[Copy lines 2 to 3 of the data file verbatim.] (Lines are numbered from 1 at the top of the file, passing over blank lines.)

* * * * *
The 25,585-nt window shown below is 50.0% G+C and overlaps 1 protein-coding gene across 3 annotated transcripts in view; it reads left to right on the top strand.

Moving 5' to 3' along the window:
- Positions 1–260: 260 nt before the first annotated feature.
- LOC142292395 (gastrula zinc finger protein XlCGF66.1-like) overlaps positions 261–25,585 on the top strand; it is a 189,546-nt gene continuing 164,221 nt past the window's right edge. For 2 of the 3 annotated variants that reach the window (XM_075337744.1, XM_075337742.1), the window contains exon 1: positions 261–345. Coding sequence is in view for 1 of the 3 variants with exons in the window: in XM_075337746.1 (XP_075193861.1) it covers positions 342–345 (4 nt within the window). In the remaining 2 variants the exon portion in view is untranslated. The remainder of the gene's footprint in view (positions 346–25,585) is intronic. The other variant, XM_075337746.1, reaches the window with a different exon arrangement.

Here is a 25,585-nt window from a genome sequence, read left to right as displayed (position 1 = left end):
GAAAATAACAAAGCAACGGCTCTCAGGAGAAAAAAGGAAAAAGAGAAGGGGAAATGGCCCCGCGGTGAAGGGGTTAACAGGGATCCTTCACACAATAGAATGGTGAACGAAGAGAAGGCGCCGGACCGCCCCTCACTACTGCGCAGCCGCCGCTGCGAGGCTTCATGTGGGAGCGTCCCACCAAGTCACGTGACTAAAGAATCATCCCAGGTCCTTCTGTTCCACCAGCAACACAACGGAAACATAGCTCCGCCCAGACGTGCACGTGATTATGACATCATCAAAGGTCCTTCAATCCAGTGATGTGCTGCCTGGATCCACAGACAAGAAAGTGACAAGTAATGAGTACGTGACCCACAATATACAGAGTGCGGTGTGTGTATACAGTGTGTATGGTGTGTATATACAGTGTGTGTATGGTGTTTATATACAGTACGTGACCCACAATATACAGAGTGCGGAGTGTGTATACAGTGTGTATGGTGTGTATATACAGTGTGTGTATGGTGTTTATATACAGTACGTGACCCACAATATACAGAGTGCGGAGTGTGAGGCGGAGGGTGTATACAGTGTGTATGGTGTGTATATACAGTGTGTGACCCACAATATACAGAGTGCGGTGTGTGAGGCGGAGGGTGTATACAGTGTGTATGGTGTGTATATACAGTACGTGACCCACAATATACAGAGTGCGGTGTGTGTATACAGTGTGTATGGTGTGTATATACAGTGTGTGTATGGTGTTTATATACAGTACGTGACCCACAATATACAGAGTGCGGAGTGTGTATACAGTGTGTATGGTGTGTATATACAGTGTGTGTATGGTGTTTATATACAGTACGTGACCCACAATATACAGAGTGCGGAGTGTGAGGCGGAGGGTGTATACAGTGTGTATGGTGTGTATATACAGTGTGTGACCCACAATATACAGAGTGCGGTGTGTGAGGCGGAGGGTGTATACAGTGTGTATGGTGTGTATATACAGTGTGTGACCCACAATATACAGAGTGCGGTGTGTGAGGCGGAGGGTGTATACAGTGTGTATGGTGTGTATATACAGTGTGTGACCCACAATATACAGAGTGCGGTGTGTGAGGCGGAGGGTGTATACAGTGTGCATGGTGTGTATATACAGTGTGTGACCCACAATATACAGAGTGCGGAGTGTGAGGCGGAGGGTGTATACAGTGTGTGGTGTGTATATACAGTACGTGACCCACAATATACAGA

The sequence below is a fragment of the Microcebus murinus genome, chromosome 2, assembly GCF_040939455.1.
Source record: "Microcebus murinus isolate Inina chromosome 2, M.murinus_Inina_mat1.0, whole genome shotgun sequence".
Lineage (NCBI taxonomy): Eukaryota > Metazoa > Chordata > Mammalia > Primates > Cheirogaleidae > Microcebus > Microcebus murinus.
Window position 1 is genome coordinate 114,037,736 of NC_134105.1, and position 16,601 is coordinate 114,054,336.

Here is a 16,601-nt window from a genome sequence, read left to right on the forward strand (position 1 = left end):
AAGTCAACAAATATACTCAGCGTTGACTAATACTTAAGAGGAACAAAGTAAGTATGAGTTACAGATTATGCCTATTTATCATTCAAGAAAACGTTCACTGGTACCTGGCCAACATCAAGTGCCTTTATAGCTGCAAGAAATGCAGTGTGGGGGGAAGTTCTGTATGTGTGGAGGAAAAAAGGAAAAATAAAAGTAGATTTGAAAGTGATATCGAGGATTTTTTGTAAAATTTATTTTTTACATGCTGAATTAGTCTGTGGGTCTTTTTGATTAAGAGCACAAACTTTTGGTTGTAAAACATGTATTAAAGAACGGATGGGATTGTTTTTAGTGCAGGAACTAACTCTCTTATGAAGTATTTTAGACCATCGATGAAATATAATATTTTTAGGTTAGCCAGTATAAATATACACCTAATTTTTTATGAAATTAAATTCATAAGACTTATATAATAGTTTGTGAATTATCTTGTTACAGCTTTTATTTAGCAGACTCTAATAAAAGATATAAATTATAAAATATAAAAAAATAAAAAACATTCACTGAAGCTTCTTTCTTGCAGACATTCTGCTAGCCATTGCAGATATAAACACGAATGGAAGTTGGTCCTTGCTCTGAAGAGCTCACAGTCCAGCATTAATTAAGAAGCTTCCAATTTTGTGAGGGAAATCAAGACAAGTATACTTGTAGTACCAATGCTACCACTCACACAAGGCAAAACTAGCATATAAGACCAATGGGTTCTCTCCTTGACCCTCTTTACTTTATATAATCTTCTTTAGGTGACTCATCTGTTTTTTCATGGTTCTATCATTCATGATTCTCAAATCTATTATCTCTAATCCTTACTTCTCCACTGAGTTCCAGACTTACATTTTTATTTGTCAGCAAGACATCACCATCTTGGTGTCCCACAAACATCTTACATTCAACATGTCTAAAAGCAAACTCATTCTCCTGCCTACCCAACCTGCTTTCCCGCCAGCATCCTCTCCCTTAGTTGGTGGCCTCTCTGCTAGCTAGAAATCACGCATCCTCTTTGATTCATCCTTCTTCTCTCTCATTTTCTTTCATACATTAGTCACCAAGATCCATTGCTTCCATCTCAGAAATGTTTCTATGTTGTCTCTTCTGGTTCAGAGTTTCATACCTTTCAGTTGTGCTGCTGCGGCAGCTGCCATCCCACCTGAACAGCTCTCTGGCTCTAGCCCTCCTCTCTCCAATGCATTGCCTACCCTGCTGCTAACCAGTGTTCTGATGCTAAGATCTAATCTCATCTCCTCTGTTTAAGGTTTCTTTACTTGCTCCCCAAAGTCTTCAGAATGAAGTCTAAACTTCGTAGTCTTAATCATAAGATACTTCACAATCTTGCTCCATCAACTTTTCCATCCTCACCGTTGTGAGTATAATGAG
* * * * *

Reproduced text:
Moving 5' to 3' along the window:
- Positions 1–260: 260 nt before the first annotated feature.